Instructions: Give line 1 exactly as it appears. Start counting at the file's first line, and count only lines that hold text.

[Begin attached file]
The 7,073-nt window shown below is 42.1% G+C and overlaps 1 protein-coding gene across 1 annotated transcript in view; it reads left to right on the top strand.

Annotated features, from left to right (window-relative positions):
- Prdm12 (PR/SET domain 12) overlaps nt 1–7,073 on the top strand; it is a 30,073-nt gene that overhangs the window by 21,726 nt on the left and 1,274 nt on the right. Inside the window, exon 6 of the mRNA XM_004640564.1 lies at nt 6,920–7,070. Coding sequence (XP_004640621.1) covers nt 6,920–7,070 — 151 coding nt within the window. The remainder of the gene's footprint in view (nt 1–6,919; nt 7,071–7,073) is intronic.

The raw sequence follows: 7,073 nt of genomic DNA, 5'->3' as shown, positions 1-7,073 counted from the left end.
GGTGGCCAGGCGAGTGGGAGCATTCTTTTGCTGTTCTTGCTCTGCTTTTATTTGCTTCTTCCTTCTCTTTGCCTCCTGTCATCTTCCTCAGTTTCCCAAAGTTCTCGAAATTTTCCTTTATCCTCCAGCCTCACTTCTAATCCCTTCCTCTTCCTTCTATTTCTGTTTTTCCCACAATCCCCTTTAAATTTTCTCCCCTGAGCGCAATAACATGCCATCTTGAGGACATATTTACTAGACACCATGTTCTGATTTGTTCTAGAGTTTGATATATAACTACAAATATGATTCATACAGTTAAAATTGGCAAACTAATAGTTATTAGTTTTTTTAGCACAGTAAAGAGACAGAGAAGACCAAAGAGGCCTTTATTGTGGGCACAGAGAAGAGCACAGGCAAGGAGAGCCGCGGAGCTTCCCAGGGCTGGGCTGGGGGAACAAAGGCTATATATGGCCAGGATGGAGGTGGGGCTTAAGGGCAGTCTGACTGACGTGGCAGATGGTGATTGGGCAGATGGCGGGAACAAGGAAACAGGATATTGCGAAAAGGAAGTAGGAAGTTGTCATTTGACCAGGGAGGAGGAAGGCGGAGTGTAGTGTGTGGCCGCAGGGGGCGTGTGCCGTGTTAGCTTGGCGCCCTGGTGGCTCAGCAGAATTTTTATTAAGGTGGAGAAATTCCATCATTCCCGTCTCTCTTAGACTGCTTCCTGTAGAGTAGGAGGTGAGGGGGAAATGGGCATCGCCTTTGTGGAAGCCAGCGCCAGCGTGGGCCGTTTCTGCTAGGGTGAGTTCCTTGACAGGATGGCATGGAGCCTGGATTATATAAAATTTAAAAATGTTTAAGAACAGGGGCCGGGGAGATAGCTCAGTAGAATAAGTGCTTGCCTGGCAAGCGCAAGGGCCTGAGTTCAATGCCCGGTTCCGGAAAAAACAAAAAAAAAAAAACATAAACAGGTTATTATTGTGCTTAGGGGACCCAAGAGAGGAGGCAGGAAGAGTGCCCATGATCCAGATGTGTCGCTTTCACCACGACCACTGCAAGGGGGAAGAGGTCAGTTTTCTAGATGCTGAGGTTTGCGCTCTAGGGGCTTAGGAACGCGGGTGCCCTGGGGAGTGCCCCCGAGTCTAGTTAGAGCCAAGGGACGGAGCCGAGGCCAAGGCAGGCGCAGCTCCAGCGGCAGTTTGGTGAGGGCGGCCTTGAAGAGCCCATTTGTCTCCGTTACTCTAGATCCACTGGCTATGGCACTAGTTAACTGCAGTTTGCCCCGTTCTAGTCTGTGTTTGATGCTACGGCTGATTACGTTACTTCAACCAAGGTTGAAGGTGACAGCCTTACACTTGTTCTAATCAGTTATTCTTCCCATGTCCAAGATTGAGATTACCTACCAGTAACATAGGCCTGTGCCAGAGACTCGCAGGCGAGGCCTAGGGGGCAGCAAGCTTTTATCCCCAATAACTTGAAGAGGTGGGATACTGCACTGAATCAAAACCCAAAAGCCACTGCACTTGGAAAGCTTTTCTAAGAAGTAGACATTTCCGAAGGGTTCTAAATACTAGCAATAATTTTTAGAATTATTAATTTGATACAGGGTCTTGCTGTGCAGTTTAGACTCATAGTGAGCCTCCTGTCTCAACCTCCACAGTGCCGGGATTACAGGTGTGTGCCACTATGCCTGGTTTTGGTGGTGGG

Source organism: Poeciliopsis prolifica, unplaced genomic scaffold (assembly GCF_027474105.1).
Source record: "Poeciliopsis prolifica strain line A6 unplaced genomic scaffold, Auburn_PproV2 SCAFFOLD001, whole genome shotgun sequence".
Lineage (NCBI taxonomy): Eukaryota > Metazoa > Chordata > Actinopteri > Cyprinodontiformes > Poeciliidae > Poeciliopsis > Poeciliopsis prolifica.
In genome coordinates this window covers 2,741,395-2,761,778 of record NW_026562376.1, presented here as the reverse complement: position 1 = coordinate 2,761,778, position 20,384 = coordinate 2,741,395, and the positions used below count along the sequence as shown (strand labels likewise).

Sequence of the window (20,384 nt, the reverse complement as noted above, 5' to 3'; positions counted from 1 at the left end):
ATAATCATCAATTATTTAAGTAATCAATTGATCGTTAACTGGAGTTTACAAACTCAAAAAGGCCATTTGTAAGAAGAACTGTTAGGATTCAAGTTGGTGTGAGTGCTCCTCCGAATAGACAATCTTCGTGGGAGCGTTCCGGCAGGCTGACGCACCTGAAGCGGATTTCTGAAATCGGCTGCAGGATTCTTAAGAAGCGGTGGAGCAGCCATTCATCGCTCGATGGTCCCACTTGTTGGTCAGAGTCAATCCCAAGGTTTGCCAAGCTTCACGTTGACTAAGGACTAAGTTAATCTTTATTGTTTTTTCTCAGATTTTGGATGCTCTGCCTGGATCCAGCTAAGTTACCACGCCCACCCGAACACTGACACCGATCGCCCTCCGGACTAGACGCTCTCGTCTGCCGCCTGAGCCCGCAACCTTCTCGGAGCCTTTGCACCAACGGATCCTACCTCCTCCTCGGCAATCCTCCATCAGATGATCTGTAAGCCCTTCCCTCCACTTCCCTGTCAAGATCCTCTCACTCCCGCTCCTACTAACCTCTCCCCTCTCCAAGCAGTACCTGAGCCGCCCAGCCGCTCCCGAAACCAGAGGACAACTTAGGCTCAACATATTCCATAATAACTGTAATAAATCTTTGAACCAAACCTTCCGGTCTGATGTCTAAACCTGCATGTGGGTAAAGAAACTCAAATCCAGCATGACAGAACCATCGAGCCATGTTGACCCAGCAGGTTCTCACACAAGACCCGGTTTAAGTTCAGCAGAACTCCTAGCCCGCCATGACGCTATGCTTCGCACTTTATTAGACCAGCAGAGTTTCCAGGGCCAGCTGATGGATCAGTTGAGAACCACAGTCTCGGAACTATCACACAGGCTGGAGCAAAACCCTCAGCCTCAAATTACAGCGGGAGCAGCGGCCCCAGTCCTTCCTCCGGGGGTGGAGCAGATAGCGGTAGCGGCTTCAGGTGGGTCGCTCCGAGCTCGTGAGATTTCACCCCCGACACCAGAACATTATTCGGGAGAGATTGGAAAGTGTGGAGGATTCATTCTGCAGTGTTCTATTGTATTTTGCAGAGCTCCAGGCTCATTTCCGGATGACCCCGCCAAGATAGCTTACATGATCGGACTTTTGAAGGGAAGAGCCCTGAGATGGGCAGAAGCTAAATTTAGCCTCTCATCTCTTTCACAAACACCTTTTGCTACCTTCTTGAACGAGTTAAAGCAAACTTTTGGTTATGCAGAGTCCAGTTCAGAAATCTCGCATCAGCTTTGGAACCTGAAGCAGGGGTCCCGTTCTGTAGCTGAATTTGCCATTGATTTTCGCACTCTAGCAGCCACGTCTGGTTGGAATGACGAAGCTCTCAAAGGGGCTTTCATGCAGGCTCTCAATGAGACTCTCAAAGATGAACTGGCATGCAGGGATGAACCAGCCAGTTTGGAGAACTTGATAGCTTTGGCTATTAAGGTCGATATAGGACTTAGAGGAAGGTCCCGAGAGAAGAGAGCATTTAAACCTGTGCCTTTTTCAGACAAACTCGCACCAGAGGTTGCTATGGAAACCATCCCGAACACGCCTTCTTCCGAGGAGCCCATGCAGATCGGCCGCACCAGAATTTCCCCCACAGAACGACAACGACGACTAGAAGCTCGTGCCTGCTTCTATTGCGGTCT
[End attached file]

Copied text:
The 7,073-nt window shown below is 42.1% G+C and overlaps 1 protein-coding gene across 1 annotated transcript in view; it reads left to right on the top strand.